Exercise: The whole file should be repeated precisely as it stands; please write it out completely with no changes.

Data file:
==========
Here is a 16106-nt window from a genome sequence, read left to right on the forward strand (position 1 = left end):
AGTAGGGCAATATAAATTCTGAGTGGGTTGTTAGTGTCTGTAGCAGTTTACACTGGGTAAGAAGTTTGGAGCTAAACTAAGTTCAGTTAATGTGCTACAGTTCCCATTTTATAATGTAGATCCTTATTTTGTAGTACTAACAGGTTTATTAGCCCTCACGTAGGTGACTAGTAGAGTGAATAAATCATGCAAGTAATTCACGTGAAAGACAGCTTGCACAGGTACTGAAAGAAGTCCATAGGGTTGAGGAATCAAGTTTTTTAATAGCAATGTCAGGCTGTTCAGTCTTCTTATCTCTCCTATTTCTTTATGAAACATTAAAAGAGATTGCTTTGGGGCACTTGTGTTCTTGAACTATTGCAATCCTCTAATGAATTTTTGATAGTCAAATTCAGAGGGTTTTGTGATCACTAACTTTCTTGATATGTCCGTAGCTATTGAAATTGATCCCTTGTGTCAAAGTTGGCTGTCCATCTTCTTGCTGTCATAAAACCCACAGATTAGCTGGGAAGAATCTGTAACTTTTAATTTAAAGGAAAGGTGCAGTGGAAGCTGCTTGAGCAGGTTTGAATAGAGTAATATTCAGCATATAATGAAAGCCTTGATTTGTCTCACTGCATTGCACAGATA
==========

Here is a 16106-nt window from a genome sequence, read left to right on the forward strand (position 1 = left end):
AGTAGGGCAATATAAATTCTGAGTGGGTTGTTAGTGTCTGTAGCAGTTTACACTGGGTAAGAAGTTTGGAGCTAAACTAAGTTCAGTTAATGTGCTACAGTTCCCATTTTATAATGTAGATCCTTATTTTGTAGTACTAACAGGTTTATTAGCCCTCACGTAGGTGACTAGTAGAGTGAATAAATCATGCAAGTAATTCACGTGAAAGACAGCTTGCACAGGTACTGAAAGAAGTCCATAGGGTTGAGGAATCAAGTTTTTTAATAGCAATGTCAGGCTGTTCAGTCTTCTTATCTCTCCTATTTCTTTATGAAACATTAAAAGAGATTGCTTTGGGGCACTTGTGTTCTTGAACTATTGCAATCCTCTAATGAATTTTTGATAGTCAAATTCAGAGGGTTTTGTGATCACTAACTTTCTTGATATGTCCGTAGCTATTGAAATTGATCCCTTGTGTCAAAGTTGGCTGTCCATCTTCTTGCTGTCATAAAACCCACAGATTAGCTGGGAAGAATCTGTAACTTTTAATTTAAAGGAAAGGTGCAGTGGAAGCTGCTTGAGCAGGTTTGAATAGAGTAATATTCAGCATATAATGAAAGCCTTGATTTGTCTCACTGCATTGCACAGATA